Earlier this week, the Nicolás Maduro regime detained and expelled journalist Jorge Ramos, one of the most famous news anchors in the world, along with the rest of his crew because Maduro didn’t like the questions Ramos was asking. If a journalist as well-known as Ramos and a network as large as Univision can be expelled from the country, what will be the fate of the local press in Venezuela?
The Chávez and Maduro regimes have managed to eliminate most of Venezuela’s independent media by shutting it down, imposing censorship, blocking their digital presence, or having government sympathizers acquire the media companies.
At least 60 private media outlets have closed since the rise to power of Chavismo in Venezuela, according to the Venezuelan union of journalists (SNTP in Spanish). In 2007, Hugo Chávez shut down Radio Caracas Televisión, one of the most important TV networks in the country, replacing it with TVes, which is managed by Winston Vallenilla, a friend of the regime.
In 2009, 34 independent radio stations across the country lost their broadcast licenses and were forced to end their transmissions due to “legal procedures” established by CONATEL, the equivalent of the FCC in Venezuela. This was just the beginning.
Channel 8, previously a public broadcasting service, is now VTV, the official network of government propaganda. The newspaper El Universal, which was owned by the Mata family for generations, was acquired by an opaque Spain-based company called Epalisticia. Últimas Noticias, the newspaper with the largest circulation in Venezuela, was said to be sold to an English company, but its real owner is unknown and the people who manage its day-to-day operations are close to the Maduro government. Miguel Ángel Capriles López, who used to own Últimas Noticias as well as a sports and a business newspaper, now lives in Spain. Globovisión, a fierce critic of the regime previously owned by the Zuloaga family, was bought by Raul Gorrin and Gustavo Perdomo in 2013. Gorrin has been under investigation by the Department of Justice for corruption and money laundering. All of these outlets changed their editorial line in favor of the regime after the buyouts.
The Camero family, which owns the TV network Televen, has tried unsuccessfully to sell the channel. As a result, they exercise a healthy dose of self-censorship. Venevisión, the most highly rated channel in the country, does its best to appear impartial, but no doubt engages in self-censorship as well.
All this censorship has spawned a diverse digital ecosystem. New independent voices have emerged, combining the expertise of veterans such as Nelson Bocaranda Sardi with a younger generation of journalists.
But digital players like El Pitazo, Runrunes, Armando.Info, and LaPatilla.com have been selectively targeted by the government with hacks, as well as blocked by CANTV, Venezuela’s state-run phone and internet service provider.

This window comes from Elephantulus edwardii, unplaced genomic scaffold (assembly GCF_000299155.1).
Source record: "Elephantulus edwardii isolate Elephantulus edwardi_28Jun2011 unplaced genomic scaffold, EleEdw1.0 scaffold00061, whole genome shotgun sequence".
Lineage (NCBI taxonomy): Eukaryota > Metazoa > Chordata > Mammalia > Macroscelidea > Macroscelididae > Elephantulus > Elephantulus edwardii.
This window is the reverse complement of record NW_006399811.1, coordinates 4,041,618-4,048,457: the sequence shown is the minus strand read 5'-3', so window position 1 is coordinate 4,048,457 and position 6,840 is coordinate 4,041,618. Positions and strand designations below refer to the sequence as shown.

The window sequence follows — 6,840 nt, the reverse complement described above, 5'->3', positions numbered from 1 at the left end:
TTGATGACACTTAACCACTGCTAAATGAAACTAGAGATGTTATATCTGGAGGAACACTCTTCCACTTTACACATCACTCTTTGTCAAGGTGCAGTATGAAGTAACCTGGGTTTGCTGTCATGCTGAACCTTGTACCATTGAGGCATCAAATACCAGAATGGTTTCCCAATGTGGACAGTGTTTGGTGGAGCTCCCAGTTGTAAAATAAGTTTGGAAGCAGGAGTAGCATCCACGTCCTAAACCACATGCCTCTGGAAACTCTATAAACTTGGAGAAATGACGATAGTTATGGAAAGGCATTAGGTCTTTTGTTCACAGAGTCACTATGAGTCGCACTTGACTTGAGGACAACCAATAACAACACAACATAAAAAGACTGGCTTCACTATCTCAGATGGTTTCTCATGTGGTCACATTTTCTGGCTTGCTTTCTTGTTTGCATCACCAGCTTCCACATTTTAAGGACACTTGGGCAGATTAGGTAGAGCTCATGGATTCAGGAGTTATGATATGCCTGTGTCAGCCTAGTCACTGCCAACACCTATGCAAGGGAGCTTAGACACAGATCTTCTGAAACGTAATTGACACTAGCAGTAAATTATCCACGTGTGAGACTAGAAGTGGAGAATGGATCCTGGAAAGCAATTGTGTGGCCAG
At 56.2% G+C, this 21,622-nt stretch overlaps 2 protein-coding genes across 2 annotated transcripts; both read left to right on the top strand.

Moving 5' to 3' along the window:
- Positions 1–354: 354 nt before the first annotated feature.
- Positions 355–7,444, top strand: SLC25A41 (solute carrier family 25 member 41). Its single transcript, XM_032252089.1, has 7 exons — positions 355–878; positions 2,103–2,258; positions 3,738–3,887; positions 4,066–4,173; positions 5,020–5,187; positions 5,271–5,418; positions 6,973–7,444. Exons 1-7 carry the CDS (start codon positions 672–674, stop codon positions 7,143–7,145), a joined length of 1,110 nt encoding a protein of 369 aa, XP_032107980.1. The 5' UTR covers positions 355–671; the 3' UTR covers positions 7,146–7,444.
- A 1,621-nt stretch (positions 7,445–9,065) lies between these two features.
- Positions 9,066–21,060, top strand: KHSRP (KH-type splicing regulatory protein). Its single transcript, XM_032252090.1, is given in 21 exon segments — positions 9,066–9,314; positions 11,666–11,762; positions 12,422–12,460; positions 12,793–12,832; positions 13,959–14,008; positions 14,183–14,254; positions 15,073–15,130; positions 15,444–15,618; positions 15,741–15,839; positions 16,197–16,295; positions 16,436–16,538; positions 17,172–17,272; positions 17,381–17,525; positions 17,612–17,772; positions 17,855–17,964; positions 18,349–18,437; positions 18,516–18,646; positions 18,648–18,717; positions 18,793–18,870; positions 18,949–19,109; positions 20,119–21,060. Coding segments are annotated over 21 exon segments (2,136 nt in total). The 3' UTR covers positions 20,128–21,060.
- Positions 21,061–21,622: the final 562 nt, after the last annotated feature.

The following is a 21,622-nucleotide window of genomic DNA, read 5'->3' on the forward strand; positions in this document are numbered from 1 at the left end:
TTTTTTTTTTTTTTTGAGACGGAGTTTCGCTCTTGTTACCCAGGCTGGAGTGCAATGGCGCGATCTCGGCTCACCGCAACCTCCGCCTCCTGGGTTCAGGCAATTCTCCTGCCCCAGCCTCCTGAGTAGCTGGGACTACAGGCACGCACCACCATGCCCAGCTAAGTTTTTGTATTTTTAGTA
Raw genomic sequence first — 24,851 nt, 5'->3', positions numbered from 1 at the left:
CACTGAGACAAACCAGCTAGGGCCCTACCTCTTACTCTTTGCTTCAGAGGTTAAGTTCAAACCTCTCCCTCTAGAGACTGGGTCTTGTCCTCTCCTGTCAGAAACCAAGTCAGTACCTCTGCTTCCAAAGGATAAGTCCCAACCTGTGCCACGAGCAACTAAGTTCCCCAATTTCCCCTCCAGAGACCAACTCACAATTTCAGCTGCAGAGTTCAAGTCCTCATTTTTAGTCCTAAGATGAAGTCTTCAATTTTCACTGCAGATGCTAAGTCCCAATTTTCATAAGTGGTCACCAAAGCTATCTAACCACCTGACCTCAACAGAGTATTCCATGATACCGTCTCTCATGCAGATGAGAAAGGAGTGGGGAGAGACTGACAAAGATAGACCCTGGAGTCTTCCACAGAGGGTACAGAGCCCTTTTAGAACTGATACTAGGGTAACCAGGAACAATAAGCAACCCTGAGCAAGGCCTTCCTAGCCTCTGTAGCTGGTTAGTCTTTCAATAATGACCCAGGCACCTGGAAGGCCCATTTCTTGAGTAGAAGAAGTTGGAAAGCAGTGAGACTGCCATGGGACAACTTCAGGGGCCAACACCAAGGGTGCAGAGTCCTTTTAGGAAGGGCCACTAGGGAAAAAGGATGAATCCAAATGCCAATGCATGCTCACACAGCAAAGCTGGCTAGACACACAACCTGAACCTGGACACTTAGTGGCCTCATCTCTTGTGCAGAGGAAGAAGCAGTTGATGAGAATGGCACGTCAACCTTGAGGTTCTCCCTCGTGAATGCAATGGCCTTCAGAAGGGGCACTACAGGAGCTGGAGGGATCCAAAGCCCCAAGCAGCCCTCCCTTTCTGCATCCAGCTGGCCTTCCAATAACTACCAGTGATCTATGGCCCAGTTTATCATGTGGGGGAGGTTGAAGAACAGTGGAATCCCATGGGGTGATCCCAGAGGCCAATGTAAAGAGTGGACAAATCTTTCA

The judicial system has become complicit in this state policy against the media. Most recently, four journalists from Armando.info’s team were forced into exile. After they published an investigative report about corruption by a friend of the Chavista regime, they were subject of a private libel lawsuit and judicial persecution by the state. They now manage the site from abroad.
What hasn’t been shut down or forced to sell by the government has been severely hit by the economic recession. In December, El Nacional, Venezuela’s last national anti-government newspaper, published its final print edition after years of functioning with a skeleton crew and dwindling resources. The business of importing newsprint paper is also controlled by the chavista government, an additional strategy for censorship. At least 40 regional and local newspapers have shut down because of lack of newsprint.
But Maduro’s regime hasn’t limited itself to the targeting of local media; it has censured the foreign press as well. The German journalist Billy Six has been held in custody by the Venezuelan government since November 2018 without access to a lawyer or any contact with family members or anyone else. He is held in a prison cell without any daylight. On February 25, he went on a hunger strike to draw attention to his case.
As for the Univision team, thankfully they were eventually released, though they were expelled from the country. They brought two of Univision’s local Venezuelan journalists back with them because they no longer felt safe. I used to be president of news at Univision, and I worked closely with Ramos for eight years. It warmed my heart to see my former colleagues, led by my successor Daniel Coronell, give him a hero’s welcome when he returned to the newsroom. It was inspiring to see people celebrating those who are willing to ask the uncomfortable questions that others are afraid to ask.
Venezuela is in crisis. This is a dire moment, and a free press is more important than ever.